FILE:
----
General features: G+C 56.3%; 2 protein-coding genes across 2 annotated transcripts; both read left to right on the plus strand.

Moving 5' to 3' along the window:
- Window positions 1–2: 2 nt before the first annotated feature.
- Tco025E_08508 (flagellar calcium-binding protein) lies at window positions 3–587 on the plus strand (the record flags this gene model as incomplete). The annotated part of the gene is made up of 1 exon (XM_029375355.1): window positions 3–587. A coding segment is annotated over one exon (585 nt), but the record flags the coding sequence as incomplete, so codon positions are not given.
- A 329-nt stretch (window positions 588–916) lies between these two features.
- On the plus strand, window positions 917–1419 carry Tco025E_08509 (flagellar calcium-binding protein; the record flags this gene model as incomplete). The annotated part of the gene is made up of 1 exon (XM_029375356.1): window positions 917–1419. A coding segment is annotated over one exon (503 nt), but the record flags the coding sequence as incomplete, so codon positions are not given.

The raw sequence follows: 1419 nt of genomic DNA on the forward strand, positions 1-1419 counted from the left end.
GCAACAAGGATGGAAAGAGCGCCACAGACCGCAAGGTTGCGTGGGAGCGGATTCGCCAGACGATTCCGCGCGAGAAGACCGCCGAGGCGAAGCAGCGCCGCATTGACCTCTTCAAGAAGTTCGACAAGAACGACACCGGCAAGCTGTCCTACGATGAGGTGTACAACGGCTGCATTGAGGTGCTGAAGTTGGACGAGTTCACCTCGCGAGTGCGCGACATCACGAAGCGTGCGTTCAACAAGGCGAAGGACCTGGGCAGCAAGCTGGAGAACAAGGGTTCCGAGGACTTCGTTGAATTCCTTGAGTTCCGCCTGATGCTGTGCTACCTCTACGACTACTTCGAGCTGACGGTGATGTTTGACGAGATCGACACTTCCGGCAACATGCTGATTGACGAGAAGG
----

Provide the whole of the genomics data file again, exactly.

General features: G+C 56.3%; 2 protein-coding genes across 2 annotated transcripts; both read left to right on the plus strand.

Moving 5' to 3' along the window:
- Window positions 1–2: 2 nt before the first annotated feature.
- Tco025E_08508 (flagellar calcium-binding protein) lies at window positions 3–587 on the plus strand (the record flags this gene model as incomplete). The annotated part of the gene is made up of 1 exon (XM_029375355.1): window positions 3–587. A coding segment is annotated over one exon (585 nt), but the record flags the coding sequence as incomplete, so codon positions are not given.
- A 329-nt stretch (window positions 588–916) lies between these two features.
- On the plus strand, window positions 917–1419 carry Tco025E_08509 (flagellar calcium-binding protein; the record flags this gene model as incomplete). The annotated part of the gene is made up of 1 exon (XM_029375356.1): window positions 917–1419. A coding segment is annotated over one exon (503 nt), but the record flags the coding sequence as incomplete, so codon positions are not given.

The raw sequence follows: 1419 nt of genomic DNA on the forward strand, positions 1-1419 counted from the left end.
GCAACAAGGATGGAAAGAGCGCCACAGACCGCAAGGTTGCGTGGGAGCGGATTCGCCAGACGATTCCGCGCGAGAAGACCGCCGAGGCGAAGCAGCGCCGCATTGACCTCTTCAAGAAGTTCGACAAGAACGACACCGGCAAGCTGTCCTACGATGAGGTGTACAACGGCTGCATTGAGGTGCTGAAGTTGGACGAGTTCACCTCGCGAGTGCGCGACATCACGAAGCGTGCGTTCAACAAGGCGAAGGACCTGGGCAGCAAGCTGGAGAACAAGGGTTCCGAGGACTTCGTTGAATTCCTTGAGTTCCGCCTGATGCTGTGCTACCTCTACGACTACTTCGAGCTGACGGTGATGTTTGACGAGATCGACACTTCCGGCAACATGCTGATTGACGAGAAGG